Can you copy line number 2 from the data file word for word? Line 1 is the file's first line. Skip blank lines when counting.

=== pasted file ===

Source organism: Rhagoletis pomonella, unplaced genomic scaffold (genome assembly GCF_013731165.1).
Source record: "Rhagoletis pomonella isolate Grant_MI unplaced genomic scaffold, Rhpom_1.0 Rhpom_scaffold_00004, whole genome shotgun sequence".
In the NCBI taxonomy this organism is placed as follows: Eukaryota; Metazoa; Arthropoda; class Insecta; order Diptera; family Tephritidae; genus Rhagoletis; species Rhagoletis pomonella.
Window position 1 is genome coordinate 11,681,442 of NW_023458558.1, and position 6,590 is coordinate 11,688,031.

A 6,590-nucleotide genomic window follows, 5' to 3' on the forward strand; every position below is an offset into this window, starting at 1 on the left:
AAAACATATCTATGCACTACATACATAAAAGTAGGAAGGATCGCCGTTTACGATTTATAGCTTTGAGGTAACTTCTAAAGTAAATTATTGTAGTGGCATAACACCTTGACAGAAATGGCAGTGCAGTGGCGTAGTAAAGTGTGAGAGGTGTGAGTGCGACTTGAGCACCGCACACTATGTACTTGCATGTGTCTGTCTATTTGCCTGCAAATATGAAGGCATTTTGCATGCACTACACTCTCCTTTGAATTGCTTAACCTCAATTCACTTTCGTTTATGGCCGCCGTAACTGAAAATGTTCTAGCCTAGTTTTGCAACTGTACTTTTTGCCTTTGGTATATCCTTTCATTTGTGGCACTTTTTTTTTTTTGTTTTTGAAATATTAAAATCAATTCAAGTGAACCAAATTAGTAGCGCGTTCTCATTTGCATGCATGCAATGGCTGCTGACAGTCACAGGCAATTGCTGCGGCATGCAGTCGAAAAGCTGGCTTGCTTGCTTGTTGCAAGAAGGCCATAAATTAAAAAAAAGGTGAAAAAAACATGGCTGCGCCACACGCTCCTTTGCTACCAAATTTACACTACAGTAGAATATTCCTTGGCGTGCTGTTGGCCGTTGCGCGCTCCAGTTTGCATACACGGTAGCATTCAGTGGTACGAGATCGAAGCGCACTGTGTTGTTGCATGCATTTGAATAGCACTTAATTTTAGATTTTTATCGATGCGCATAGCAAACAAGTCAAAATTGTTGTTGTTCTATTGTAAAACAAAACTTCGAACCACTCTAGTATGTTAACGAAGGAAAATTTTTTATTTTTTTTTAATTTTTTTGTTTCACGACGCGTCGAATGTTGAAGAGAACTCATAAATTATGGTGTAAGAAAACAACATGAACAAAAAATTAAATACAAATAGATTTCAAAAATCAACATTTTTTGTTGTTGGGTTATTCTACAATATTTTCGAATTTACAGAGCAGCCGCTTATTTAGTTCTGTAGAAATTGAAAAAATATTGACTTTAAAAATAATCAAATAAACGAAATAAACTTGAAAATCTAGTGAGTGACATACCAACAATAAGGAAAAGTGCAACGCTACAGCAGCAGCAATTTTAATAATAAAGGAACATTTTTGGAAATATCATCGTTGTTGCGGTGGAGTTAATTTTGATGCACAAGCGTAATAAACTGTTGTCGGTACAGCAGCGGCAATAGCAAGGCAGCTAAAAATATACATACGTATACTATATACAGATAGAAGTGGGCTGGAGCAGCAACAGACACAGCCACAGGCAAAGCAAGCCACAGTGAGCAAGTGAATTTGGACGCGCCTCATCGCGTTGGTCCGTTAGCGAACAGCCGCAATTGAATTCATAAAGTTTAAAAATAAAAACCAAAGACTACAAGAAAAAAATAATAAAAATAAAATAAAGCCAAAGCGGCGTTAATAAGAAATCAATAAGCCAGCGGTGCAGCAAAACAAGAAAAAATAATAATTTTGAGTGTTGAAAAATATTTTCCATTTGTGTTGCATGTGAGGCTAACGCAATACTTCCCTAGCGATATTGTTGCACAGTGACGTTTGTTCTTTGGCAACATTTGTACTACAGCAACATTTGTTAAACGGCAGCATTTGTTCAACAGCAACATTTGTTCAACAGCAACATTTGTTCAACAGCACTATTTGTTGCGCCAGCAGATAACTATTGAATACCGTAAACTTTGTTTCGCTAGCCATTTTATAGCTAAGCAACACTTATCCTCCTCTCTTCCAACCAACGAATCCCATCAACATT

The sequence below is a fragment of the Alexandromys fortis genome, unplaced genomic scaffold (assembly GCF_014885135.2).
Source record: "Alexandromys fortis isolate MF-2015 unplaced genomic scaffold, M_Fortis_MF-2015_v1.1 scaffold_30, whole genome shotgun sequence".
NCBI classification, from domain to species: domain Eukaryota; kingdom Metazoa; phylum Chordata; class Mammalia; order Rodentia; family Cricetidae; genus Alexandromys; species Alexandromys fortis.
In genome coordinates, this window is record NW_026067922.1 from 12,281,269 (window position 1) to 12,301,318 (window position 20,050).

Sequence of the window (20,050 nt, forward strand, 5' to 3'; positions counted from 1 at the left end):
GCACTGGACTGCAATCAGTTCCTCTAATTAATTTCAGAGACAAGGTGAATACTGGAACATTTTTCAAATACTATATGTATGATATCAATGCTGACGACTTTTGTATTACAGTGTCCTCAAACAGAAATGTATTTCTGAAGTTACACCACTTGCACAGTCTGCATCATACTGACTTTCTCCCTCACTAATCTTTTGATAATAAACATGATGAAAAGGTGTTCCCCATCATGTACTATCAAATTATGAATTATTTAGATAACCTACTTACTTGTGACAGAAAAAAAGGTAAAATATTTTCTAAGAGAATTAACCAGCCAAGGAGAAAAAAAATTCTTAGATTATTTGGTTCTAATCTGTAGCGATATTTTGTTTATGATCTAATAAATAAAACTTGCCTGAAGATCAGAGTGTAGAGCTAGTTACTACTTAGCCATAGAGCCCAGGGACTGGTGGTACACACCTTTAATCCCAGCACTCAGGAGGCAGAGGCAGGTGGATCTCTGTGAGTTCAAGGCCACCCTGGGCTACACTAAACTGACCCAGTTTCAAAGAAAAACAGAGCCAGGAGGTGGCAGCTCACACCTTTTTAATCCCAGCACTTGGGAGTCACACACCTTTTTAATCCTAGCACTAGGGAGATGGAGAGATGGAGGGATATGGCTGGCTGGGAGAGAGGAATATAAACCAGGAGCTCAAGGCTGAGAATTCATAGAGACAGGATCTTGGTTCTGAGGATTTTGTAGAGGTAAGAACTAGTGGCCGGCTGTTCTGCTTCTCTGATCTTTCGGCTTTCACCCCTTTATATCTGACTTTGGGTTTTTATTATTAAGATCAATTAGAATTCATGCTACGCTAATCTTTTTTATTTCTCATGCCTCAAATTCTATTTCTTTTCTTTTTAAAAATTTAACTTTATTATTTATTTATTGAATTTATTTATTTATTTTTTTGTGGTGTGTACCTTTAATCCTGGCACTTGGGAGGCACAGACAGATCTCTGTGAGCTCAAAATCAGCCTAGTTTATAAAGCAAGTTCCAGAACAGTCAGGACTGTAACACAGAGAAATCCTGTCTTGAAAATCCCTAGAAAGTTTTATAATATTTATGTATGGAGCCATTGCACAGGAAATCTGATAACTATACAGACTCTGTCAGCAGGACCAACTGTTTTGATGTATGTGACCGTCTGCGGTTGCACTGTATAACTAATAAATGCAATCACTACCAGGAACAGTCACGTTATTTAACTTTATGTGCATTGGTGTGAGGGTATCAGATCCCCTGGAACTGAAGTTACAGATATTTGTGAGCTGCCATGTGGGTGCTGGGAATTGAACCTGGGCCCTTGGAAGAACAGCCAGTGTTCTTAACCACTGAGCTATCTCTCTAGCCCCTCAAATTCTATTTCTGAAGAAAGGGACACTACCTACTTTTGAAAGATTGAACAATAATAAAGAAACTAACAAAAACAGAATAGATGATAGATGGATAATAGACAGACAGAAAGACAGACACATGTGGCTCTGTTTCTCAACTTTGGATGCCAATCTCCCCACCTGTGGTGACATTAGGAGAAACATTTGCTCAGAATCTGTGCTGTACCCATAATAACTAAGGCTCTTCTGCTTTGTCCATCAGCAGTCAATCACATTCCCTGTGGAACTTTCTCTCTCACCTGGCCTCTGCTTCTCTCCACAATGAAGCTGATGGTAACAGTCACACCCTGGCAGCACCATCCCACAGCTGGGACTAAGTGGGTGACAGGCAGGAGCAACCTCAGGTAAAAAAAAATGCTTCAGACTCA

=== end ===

Source record: "Rhagoletis pomonella isolate Grant_MI unplaced genomic scaffold, Rhpom_1.0 Rhpom_scaffold_00004, whole genome shotgun sequence".